America Aims to Reach Climate Goals with Revised Offshore Wind Energy Rules

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David Dixon (CC BY-SA 2.0)

New regulations for wind energy facilities on the outer continental shelf have been announced by the U S Department in order to achieve climate goals. The developers will save $1 billion over 20 years due to these changes as they will simplify processes, providing clarity, & reducing compliance costs, the statement says.

U S Interior Secretary Deb Halland said, ”The safe & efficient development of offshore energy resources will be facilitated by updating these regulations ,to provide  certainty to developers & help ensure  a fair return to the U S taxpayers.

Revision of regulations for wind energy facilities on the continental shelf were announced by the U S Department of the Interior. The country’s climate goals are supported by these changes to save  developer’s $ 1 billion over 20 years as they simplify processes, clarify ambiguities, & reduce compliance costs. The new  head of  the Bureau of Ocean Energy Management Elizabeth Klein a former  layer in the Obama & Clinton administration, has welcomed  the changes, as she will oversee offshore oil, gas & wind development.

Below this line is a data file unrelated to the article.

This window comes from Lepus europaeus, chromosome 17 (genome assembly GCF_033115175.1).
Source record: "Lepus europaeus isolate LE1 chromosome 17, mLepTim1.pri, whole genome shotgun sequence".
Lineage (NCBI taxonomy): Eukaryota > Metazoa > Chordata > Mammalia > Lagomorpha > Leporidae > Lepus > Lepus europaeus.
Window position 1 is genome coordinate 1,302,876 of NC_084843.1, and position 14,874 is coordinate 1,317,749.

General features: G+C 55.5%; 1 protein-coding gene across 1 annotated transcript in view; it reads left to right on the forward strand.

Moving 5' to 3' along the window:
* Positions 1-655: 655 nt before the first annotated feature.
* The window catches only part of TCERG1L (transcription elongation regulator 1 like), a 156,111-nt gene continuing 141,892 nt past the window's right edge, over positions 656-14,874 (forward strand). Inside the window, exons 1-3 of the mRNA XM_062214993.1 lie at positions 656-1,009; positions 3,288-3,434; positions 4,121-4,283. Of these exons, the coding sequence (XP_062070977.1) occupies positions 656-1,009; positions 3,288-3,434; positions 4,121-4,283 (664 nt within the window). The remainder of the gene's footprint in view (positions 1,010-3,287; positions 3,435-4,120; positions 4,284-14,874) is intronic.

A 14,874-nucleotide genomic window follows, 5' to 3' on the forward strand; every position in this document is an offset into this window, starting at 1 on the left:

The first two commercial wind projects in the U S have been approved by the Bureau of Ocean Energy Management (BOEM) which oversees offshore energy development. The BOEM has held three lease auctions, including  the first one off the coast of California, as part of its efforts to promote  clean energy. The possibility of expanding offshore wind energy to other regions is also being investigated. This includes the Gulf of Mexico.

Several more auctions for offshore wind energy development are planned to evaluate the construction of at least 16 new facilities by 2025 are planned by the Department of Interior to generate a total of 22 GW of clean energy.

Major components of the proposed changes in rule include the following:
  • Eliminating redundant regulations for the deployment of weather monitoring buoys
  • Allowing for greater flexibility in surveys
  • Enhancing the process for designing and verifying wind energy projects
  • Establishing a transparent schedule for leasing of renewable energy
  • Revising the regulations for auctioning renewable energy
  • Tailoring financial assurance requirements
  • Clarifying safety management system regulations
  • Making technical corrections and revising other provisions.

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